We're feeling very wordy today, so we'd like to start this post with an eloquent little quip, something that really sets the tone for the quality of writing you can expect from us moving forward:
Screw you, Rangers.
Yesterday marked two full days since Sunday's WWE event at the Consol Energy Center, yet there was still a ton of fresh news about the festivities coming out well into the day (take that, 24 hour news cycle!).
Craig Berube delivered a verbal beatdown of Crosby and Malkin (presumably while punching some ****), Mike Milbury apologized for being the first member of the national media to ever discuss Crosby in a negative light, and the Penguins fanbase called us some names and hit us with some sick "your mom" jokes (probably).
Pictured: Rational sports media figure ... ?
We were riding high, still totally pumped about the game Sunday, with one caller on a local sports talk radio show going as far to say that the Flyers would beat the Rangers last night and go on to win the Cup.
And then the Rangers came to town and went all Rangers on us.
But this isn't about the Rangers. Sure, the Flyers went 0-for-6 against them in the regular season, but last night's game was essentially meaningless beyond that. It barely counted in the standings, and it didn't really effect the Flyers' playoff seeding one way or another (4th and 5th place is essentially the same thing). We still want to talk about the Penguins, because the Flyers will be seeing a whole lot of them, real soon. So we're going to talk about that some more, damnit.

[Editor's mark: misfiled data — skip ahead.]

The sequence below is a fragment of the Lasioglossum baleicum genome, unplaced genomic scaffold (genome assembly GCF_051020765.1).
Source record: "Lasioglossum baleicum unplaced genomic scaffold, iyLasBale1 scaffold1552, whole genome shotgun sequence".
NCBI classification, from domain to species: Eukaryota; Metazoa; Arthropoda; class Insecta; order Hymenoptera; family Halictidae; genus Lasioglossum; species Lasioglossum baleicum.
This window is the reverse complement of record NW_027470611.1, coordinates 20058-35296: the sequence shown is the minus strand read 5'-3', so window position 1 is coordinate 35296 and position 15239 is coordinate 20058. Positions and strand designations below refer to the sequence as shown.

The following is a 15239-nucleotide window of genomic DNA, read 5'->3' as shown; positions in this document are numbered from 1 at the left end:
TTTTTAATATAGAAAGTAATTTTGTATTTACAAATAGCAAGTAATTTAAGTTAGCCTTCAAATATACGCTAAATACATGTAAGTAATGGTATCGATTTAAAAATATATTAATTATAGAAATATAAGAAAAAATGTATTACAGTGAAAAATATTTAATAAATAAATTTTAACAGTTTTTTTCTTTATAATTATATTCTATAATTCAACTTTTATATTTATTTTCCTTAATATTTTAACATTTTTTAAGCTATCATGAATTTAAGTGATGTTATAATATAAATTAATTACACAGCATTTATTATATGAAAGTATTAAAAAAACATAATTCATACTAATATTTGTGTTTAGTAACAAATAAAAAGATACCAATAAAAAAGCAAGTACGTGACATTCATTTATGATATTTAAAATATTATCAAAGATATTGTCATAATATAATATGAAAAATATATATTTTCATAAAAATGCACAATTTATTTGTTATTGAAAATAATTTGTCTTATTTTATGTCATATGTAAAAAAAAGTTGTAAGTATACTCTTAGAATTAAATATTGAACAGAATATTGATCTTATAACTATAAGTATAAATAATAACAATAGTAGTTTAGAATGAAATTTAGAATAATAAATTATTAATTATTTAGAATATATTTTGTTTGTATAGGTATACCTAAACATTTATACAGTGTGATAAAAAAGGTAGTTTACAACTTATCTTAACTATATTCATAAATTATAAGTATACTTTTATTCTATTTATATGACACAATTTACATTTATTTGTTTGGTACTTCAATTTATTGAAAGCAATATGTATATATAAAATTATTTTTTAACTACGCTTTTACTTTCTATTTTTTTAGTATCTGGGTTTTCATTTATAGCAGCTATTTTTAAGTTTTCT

We're going to take another angle on the whole Pittsburgh incident, though. A radical angle. A hockey angle. Yes, the Hartsymania and the silly Brayden Schenn crosschecks and the general media circus surrounding Sunday's game was awesome, and it sure as hell got us fired up for a 7 game series with the Pens, but the actual on-ice, hockey angle was kind of ... lost in the shuffle.
A few weeks ago, it became evident that the Flyers were essentially locked into the 4 or 5 seed, and that they'd be playing either the Rangers or the Penguins in the first round of the playoffs. On March 16, we asked our Facebook followers who they'd rather play in that first series. Opinion was pretty much split, but a surprising number of people said they'd rather see the Rangers, despite the fact that the Flyers had not won a game against them all season (and as we would see, would not. Ugh).
A lot of that probably had to do with the fact that, on March 16, the Penguins were coming off their tenth straight win (5-2 over the Rangers, no less), were about to get Sidney Crosby back, and looked generally unstoppable. And even though Pittsburgh cooled off quite a bit shortly thereafter (coinciding nicely with Scott Hartnell's buzzer-beater OT goal), they still seemed every bit as scary coming into Sunday's matchup.
It'd be easy to say that Sunday changed all that, that the Flyers stood up for themselves and told Crosby and the boys that they weren't gonna roll over for nobody (or something probably way more intimidating and possibly more grammatically correct), and plenty of sports news outlets, especially the radio shows, played that angle up considerably.
But the real story is that the Penguins might actually have been the Flyers' ideal playoff opponent already.
Check it out: